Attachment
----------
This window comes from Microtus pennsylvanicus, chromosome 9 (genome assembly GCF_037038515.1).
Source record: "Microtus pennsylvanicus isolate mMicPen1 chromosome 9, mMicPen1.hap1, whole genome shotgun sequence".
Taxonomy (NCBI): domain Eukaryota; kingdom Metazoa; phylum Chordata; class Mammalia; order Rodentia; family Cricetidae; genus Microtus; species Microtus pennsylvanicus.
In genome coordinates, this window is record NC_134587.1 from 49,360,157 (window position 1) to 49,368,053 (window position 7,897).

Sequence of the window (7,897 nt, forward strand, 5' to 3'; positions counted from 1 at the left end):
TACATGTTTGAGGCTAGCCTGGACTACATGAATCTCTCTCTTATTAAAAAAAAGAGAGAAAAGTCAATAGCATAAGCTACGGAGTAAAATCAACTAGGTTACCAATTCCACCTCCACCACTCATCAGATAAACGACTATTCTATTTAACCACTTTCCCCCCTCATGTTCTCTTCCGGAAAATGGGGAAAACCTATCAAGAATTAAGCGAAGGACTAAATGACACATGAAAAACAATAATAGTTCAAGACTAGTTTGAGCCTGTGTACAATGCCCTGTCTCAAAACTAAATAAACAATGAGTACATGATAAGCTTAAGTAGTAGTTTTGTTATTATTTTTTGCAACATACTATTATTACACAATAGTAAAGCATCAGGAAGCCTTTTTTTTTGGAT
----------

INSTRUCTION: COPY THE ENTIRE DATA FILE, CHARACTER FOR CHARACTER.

This window comes from Microtus pennsylvanicus, chromosome 9 (genome assembly GCF_037038515.1).
Source record: "Microtus pennsylvanicus isolate mMicPen1 chromosome 9, mMicPen1.hap1, whole genome shotgun sequence".
Taxonomy (NCBI): domain Eukaryota; kingdom Metazoa; phylum Chordata; class Mammalia; order Rodentia; family Cricetidae; genus Microtus; species Microtus pennsylvanicus.
In genome coordinates, this window is record NC_134587.1 from 49,360,157 (window position 1) to 49,368,053 (window position 7,897).

Sequence of the window (7,897 nt, forward strand, 5' to 3'; positions counted from 1 at the left end):
TACATGTTTGAGGCTAGCCTGGACTACATGAATCTCTCTCTTATTAAAAAAAAGAGAGAAAAGTCAATAGCATAAGCTACGGAGTAAAATCAACTAGGTTACCAATTCCACCTCCACCACTCATCAGATAAACGACTATTCTATTTAACCACTTTCCCCCCTCATGTTCTCTTCCGGAAAATGGGGAAAACCTATCAAGAATTAAGCGAAGGACTAAATGACACATGAAAAACAATAATAGTTCAAGACTAGTTTGAGCCTGTGTACAATGCCCTGTCTCAAAACTAAATAAACAATGAGTACATGATAAGCTTAAGTAGTAGTTTTGTTATTATTTTTTGCAACATACTATTATTACACAATAGTAAAGCATCAGGAAGCCTTTTTTTTTGGAT